### Derived categories

In many applications there is no clearly defined coquette complex whose cohomology one would like to form, but one must or at least can make choices that do not affect the end result, the cohomology. The derived category is a modification of the category of coquette complexes in which these different choices are already isomorphic, so that the final step, the formation of the cohomology, is no longer necessary to achieve uniqueness.

## Cohomology theories

### General

A typical cohomology theory takes the form of groups for , where is a space and in the simplest case is an Abelian group. Other common properties are: ${\ displaystyle H ^ {k} (X, A)}$${\ displaystyle k \ geq 0}$${\ displaystyle X}$${\ displaystyle A}$

• ${\ displaystyle H ^ {k} (X, A)}$is contravariant in and covariant in${\ displaystyle X}$${\ displaystyle A}$
• There is a long exact cohomology sequence.
• There are products so that when there is a ring it becomes a graduated ring .${\ displaystyle H ^ {p} (X, A) \ times H ^ {q} (X, B) \ to H ^ {p + q} (X, A \ otimes B)}$${\ displaystyle \ textstyle \ bigoplus _ {k \ geq 0} H ^ {k} (X, A)}$${\ displaystyle A}$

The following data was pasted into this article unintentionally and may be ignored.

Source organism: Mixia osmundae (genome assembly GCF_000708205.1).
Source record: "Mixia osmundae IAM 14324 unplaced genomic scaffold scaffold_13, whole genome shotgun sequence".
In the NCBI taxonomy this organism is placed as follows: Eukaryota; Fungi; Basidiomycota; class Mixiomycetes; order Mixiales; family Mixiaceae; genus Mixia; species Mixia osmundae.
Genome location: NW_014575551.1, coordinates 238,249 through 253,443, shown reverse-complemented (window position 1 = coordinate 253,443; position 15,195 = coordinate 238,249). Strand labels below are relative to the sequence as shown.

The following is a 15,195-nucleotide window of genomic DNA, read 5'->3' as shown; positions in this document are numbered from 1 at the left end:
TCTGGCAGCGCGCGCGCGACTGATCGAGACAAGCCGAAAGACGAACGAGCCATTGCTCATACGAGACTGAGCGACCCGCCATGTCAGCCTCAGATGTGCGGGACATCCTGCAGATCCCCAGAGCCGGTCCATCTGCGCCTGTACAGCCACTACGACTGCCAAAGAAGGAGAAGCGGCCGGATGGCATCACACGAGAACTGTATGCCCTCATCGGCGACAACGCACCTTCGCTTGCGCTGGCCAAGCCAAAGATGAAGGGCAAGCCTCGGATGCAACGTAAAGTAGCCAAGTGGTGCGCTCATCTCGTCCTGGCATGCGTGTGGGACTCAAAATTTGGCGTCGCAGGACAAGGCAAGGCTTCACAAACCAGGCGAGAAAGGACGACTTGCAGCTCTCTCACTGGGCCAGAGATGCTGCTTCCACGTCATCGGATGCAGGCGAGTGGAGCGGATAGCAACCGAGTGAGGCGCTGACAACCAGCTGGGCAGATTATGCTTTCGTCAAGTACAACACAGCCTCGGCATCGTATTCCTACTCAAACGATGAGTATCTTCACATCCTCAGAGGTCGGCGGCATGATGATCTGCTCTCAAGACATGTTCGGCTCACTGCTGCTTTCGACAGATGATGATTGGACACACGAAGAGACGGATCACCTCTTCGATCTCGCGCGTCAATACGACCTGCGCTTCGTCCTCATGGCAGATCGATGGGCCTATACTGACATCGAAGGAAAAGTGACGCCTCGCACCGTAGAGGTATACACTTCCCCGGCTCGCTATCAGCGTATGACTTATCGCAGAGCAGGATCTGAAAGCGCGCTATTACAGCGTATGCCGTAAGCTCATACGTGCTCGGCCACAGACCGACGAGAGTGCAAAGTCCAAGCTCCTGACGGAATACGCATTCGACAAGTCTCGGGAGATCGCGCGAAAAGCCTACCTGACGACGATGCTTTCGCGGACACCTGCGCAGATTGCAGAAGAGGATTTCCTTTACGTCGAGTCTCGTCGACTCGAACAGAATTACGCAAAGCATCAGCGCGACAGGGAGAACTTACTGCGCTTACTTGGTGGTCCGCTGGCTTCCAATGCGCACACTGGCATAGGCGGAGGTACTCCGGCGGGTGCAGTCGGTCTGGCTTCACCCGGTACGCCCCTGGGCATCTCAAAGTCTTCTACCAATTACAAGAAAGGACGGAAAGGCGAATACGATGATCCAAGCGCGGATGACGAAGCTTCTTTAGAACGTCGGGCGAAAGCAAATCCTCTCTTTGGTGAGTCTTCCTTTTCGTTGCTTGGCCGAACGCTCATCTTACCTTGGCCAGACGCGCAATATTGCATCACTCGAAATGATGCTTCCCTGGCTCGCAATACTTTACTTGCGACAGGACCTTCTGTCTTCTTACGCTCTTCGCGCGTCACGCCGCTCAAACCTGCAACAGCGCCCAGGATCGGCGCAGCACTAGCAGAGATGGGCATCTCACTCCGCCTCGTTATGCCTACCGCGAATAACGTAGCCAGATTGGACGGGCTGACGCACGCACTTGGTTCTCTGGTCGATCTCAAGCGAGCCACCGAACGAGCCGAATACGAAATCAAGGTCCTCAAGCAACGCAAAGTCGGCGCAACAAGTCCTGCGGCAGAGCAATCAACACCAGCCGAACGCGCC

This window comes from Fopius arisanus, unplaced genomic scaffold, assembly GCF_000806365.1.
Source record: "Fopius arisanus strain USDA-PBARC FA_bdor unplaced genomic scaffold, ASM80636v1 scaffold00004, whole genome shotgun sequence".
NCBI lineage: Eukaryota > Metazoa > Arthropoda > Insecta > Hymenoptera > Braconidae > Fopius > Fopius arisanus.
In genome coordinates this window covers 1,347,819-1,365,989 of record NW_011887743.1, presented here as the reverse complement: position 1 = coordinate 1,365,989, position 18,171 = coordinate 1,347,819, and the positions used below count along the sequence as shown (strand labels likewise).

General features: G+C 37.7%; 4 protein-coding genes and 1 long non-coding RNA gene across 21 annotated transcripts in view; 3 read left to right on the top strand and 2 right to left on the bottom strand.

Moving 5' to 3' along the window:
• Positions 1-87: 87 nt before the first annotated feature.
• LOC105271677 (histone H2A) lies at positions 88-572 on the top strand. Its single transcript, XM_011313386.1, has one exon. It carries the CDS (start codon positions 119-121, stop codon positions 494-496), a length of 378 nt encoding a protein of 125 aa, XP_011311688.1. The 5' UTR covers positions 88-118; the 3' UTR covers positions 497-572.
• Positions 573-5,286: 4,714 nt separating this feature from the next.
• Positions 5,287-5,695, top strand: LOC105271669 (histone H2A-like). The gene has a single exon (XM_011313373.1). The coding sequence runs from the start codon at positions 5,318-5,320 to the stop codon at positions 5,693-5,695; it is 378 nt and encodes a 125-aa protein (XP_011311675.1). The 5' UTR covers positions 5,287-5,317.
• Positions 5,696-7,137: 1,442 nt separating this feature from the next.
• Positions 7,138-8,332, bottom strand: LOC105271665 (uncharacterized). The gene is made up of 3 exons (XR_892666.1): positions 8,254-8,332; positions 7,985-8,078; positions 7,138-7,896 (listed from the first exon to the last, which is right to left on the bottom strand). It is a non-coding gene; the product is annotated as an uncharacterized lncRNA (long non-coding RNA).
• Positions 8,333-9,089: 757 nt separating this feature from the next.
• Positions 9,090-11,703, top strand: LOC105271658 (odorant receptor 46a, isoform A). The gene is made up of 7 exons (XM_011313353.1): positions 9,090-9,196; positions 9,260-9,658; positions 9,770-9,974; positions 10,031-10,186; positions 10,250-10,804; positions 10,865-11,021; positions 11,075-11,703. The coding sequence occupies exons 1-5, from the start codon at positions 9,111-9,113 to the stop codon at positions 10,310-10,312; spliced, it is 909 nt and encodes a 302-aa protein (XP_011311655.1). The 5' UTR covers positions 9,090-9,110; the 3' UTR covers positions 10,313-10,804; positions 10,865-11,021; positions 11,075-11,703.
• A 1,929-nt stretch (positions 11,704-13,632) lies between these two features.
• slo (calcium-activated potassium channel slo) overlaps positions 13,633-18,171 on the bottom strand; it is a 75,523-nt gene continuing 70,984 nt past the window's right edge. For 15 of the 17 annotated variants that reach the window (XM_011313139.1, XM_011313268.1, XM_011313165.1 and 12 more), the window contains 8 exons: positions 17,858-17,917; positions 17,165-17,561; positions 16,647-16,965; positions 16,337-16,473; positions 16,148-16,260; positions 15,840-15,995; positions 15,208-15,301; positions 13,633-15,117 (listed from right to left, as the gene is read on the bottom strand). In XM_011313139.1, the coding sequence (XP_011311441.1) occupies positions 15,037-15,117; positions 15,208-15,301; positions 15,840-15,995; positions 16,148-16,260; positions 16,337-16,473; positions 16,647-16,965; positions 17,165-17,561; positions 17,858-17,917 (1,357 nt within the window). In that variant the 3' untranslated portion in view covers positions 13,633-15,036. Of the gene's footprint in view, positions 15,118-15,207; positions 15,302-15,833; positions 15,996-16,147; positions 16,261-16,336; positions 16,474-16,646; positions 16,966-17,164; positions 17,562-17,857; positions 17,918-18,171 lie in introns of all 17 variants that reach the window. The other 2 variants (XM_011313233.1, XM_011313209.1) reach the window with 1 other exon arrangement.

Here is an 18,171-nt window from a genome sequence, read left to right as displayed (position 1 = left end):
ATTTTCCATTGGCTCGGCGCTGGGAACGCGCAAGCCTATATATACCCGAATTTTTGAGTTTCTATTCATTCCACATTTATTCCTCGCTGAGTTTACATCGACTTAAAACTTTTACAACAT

While many of the theories of cohomology are interrelated and often give similar results in cases where several theories are applicable, there is no all-encompassing definition.

A few more examples follow.

### De Rham cohomology

Be a smooth manifold . The De Rham cohomology of is the cohomology of the complex ${\ displaystyle X}$${\ displaystyle H _ {\ text {dR}} ^ {\ bullet} (X)}$${\ displaystyle X}$

${\ displaystyle 0 \ to C ^ {\ infty} (X) {\ stackrel {\ text {d}} {\ longrightarrow}} \ Omega ^ {1} (X) {\ stackrel {\ text {d}} { \ longrightarrow}} \ Omega ^ {2} (X) {\ stackrel {\ text {d}} {\ longrightarrow}} \ dots}$